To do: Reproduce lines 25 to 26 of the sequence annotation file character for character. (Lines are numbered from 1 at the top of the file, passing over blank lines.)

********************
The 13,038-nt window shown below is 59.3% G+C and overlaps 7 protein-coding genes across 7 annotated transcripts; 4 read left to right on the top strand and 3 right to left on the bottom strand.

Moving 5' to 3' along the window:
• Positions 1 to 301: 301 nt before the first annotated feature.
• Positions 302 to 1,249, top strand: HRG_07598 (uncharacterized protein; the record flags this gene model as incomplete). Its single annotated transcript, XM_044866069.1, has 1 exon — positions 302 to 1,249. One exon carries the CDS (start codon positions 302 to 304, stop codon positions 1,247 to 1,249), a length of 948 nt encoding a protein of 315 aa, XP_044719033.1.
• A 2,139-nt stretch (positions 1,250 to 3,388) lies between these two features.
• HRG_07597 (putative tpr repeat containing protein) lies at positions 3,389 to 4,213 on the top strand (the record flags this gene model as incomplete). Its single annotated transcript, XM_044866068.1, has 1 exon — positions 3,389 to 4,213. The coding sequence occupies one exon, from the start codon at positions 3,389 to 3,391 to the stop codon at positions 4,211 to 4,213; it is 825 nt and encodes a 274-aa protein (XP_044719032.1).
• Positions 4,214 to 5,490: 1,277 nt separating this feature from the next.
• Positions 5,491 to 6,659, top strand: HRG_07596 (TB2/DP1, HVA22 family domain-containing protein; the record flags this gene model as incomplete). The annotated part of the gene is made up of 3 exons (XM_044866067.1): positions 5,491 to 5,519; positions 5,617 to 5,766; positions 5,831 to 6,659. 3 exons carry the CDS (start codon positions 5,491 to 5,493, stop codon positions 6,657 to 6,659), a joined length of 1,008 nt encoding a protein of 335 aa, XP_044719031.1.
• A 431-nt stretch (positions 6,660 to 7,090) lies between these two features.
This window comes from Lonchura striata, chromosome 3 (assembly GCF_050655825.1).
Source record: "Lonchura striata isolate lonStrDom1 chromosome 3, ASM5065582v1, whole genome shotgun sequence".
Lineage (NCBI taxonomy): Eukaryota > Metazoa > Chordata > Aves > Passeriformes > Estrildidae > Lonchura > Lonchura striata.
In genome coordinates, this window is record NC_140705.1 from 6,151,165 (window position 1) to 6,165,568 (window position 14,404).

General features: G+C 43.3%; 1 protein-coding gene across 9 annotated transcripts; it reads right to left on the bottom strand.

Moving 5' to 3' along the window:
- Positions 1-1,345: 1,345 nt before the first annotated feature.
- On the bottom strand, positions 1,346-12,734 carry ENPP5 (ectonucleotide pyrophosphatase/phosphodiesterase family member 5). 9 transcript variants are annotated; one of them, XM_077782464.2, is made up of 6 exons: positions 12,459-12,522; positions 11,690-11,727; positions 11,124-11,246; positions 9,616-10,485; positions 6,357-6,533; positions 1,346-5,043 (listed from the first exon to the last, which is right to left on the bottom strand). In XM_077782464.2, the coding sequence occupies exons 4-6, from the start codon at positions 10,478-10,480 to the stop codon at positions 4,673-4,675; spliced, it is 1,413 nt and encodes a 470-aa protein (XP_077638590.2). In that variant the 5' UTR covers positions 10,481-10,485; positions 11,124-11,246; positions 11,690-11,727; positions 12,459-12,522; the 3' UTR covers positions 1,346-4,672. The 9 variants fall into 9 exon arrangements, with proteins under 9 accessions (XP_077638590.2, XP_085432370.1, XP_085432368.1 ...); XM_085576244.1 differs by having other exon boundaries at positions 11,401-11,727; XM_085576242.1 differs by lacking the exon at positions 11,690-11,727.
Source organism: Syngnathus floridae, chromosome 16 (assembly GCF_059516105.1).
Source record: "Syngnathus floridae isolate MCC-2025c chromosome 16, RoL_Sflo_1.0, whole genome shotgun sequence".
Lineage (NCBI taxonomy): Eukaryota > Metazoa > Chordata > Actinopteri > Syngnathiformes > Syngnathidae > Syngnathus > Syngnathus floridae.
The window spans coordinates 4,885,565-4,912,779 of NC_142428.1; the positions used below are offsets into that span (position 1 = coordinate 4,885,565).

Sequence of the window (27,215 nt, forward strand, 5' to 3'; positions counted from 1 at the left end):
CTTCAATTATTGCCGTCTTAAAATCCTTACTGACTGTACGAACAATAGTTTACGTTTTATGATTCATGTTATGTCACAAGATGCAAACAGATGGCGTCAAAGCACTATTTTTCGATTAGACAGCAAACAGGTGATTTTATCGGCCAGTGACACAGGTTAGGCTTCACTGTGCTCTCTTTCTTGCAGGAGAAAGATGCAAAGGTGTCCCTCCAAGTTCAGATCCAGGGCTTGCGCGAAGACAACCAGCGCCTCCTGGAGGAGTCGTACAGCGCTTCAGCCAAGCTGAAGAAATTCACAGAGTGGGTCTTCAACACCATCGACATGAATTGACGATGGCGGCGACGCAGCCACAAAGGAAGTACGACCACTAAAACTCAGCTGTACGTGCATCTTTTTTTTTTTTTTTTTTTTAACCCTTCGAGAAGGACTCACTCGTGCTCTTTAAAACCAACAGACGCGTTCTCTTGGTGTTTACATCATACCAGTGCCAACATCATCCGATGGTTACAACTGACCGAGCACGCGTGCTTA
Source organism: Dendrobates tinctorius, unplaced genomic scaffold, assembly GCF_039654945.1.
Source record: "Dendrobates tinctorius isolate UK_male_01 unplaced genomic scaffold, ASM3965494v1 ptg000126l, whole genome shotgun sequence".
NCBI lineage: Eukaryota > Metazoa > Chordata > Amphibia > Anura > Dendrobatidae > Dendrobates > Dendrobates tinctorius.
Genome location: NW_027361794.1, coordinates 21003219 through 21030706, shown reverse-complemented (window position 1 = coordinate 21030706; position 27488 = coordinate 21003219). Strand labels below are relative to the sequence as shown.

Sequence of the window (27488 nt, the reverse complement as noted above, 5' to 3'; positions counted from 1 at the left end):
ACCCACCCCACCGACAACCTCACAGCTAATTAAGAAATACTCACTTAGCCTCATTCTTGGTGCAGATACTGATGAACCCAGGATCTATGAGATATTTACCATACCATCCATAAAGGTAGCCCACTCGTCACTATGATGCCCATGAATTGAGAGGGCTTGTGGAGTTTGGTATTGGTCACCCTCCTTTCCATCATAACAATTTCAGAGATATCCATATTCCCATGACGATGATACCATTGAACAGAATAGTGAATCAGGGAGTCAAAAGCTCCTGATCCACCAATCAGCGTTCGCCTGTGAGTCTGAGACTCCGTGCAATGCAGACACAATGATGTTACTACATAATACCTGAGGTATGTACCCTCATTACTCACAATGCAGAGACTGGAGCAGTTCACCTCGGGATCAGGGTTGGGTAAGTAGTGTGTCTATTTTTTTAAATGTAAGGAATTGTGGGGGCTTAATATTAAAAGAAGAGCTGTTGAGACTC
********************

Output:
Source record: "Dendrobates tinctorius isolate UK_male_01 unplaced genomic scaffold, ASM3965494v1 ptg000126l, whole genome shotgun sequence".
NCBI lineage: Eukaryota > Metazoa > Chordata > Amphibia > Anura > Dendrobatidae > Dendrobates > Dendrobates tinctorius.